“We must focus not only on the immediate challenge, but also on the deeper task of enhancing our institution’s long-term sustainability and self-reliance,” he said. “This is a moment not just to stabilize our finances, but also to consider our future as a leading institution of higher education. The guide for this effort has to be our core mission: to enhance the educational experience we provide to students while maintaining our commitment to access, to increase the support we provide for groundbreaking research and scholarship, and to align our public outreach with 21st-century societal needs.”
Cheatham has the right attitude on “repurposing” school resources within existing spending levels. She wants to add three more employees to focus on student academic and career planning, for example. That should help more struggling students graduate. She also wants to advance the district’s technology plan.
Cheatham is proposing $2.1 million in new spending for key priorities. She plans to offset that expense through savings in the district’s central office.
“Rather than continually looking for more funding — kind of piling on each year, adding cost — we’re very strategically looking for the highest and best use of our dollars for the coming year,” Cheatham said.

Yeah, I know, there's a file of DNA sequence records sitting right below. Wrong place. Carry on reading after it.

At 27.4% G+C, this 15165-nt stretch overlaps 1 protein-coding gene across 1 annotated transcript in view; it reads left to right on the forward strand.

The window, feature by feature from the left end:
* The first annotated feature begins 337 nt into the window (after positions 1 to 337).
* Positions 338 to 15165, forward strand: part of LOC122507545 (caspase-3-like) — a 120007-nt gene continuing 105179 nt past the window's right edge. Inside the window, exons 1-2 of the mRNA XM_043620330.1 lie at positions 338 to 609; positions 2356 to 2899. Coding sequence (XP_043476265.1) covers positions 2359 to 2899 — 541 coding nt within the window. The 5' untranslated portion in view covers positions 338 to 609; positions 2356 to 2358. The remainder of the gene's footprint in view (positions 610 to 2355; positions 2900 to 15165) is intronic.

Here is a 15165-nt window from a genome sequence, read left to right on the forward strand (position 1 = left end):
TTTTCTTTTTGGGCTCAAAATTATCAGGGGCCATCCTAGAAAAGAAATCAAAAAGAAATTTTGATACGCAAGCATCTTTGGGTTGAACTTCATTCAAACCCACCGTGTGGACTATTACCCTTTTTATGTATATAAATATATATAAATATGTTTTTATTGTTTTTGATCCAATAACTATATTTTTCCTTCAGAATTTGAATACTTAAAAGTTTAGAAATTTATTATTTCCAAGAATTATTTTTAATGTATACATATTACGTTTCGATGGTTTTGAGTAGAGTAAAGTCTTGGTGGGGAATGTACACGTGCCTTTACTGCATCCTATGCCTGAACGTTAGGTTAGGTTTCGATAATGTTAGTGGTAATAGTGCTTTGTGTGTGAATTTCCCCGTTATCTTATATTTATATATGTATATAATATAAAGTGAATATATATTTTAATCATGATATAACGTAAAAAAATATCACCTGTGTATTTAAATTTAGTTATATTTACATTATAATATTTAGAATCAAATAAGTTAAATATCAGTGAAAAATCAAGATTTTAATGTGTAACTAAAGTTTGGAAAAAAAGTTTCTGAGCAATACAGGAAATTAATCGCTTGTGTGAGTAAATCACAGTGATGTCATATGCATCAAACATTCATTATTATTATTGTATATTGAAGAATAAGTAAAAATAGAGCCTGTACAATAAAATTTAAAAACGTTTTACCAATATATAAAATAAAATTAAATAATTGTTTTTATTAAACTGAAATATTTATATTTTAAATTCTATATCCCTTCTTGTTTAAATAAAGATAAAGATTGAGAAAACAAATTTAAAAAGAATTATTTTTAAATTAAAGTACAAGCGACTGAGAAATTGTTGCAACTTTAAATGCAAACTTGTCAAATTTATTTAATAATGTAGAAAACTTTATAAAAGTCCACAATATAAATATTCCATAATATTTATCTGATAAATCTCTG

Despite the Legislature’s strict limits on public schools, Madison needs to set strong priorities with the money it has.
Madison, at $17,000+ per student spends far more than most government school districts. Columbus, Mississippi spends $6,602 per student….
So, what is the problem I am talking about? It is really very simple, yet totally unexpected and shocking. It is that a lot of university course material, at least in the field of information technology and computer science, contains significant amounts of factually wrong assertions presented as facts to the unsuspecting students.
In fact, “significant” puts it very mildly. The lecture slides I’ve encountered today contain several capital errors, frequently two or three of them per slide. In order to illustrate the seriousness of these mistakes, I am quoting some actual phrases, definitions and assertions found in the slides in question (translated to English, since the original material is written in Hungarian) that I have encountered.
Finnegan and Holme include a set of maps focused on economic and racial trends in the Milwaukee area that show “over the course of four decades, segregation and the concentration of poverty in Milwaukee grew even more severe.” They conclude, “These segregation patterns are important to educational policy because they correspond closely with perceived patterns of school ‘failure.'”